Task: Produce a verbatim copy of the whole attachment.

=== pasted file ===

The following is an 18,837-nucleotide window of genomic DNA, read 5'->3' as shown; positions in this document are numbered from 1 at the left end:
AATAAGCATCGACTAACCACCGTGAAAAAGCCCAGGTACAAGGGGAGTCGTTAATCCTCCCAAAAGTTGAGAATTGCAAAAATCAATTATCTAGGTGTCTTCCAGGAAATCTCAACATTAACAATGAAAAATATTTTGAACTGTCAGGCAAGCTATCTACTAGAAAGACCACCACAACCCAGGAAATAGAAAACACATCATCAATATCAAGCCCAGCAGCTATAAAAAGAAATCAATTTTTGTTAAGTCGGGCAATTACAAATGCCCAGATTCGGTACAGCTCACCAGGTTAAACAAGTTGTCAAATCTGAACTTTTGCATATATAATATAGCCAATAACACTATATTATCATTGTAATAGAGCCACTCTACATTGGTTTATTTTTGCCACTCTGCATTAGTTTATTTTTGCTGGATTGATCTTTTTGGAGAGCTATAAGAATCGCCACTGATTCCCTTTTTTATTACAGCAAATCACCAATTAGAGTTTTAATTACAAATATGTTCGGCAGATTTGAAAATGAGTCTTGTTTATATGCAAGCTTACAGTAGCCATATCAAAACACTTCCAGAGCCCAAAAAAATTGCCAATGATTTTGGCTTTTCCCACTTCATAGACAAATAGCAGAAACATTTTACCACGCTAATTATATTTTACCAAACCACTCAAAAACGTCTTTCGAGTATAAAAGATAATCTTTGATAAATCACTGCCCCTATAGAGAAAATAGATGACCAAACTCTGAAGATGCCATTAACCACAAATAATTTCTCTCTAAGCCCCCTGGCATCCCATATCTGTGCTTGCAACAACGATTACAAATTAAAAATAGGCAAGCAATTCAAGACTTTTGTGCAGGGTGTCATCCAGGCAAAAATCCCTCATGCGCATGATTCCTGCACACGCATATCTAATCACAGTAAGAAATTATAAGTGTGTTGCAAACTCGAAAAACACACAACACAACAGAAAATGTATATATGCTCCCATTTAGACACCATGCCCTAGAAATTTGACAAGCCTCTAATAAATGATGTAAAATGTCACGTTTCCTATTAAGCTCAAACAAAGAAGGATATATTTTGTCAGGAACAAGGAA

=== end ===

The following is an 18,837-nucleotide window of genomic DNA, read 5'->3' as shown; positions in this document are numbered from 1 at the left end:
AATAAGCATCGACTAACCACCGTGAAAAAGCCCAGGTACAAGGGGAGTCGTTAATCCTCCCAAAAGTTGAGAATTGCAAAAATCAATTATCTAGGTGTCTTCCAGGAAATCTCAACATTAACAATGAAAAATATTTTGAACTGTCAGGCAAGCTATCTACTAGAAAGACCACCACAACCCAGGAAATAGAAAACACATCATCAATATCAAGCCCAGCAGCTATAAAAAGAAATCAATTTTTGTTAAGTCGGGCAATTACAAATGCCCAGATTCGGTACAGCTCACCAGGTTAAACAAGTTGTCAAATCTGAACTTTTGCATATATAATATAGCCAATAACACTATATTATCATTGTAATAGAGCCACTCTACATTGGTTTATTTTTGCCACTCTGCATTAGTTTATTTTTGCTGGATTGATCTTTTTGGAGAGCTATAAGAATCGCCACTGATTCCCTTTTTTATTACAGCAAATCACCAATTAGAGTTTTAATTACAAATATGTTCGGCAGATTTGAAAATGAGTCTTGTTTATATGCAAGCTTACAGTAGCCATATCAAAACACTTCCAGAGCCCAAAAAAATTGCCAATGATTTTGGCTTTTCCCACTTCATAGACAAATAGCAGAAACATTTTACCACGCTAATTATATTTTACCAAACCACTCAAAAACGTCTTTCGAGTATAAAAGATAATCTTTGATAAATCACTGCCCCTATAGAGAAAATAGATGACCAAACTCTGAAGATGCCATTAACCACAAATAATTTCTCTCTAAGCCCCCTGGCATCCCATATCTGTGCTTGCAACAACGATTACAAATTAAAAATAGGCAAGCAATTCAAGACTTTTGTGCAGGGTGTCATCCAGGCAAAAATCCCTCATGCGCATGATTCCTGCACACGCATATCTAATCACAGTAAGAAATTATAAGTGTGTTGCAAACTCGAAAAACACACAACACAACAGAAAATGTATATATGCTCCCATTTAGACACCATGCCCTAGAAATTTGACAAGCCTCTAATAAATGATGTAAAATGTCACGTTTCCTATTAAGCTCAAACAAAGAAGGATATATTTTGTCAGGAACAAGGAA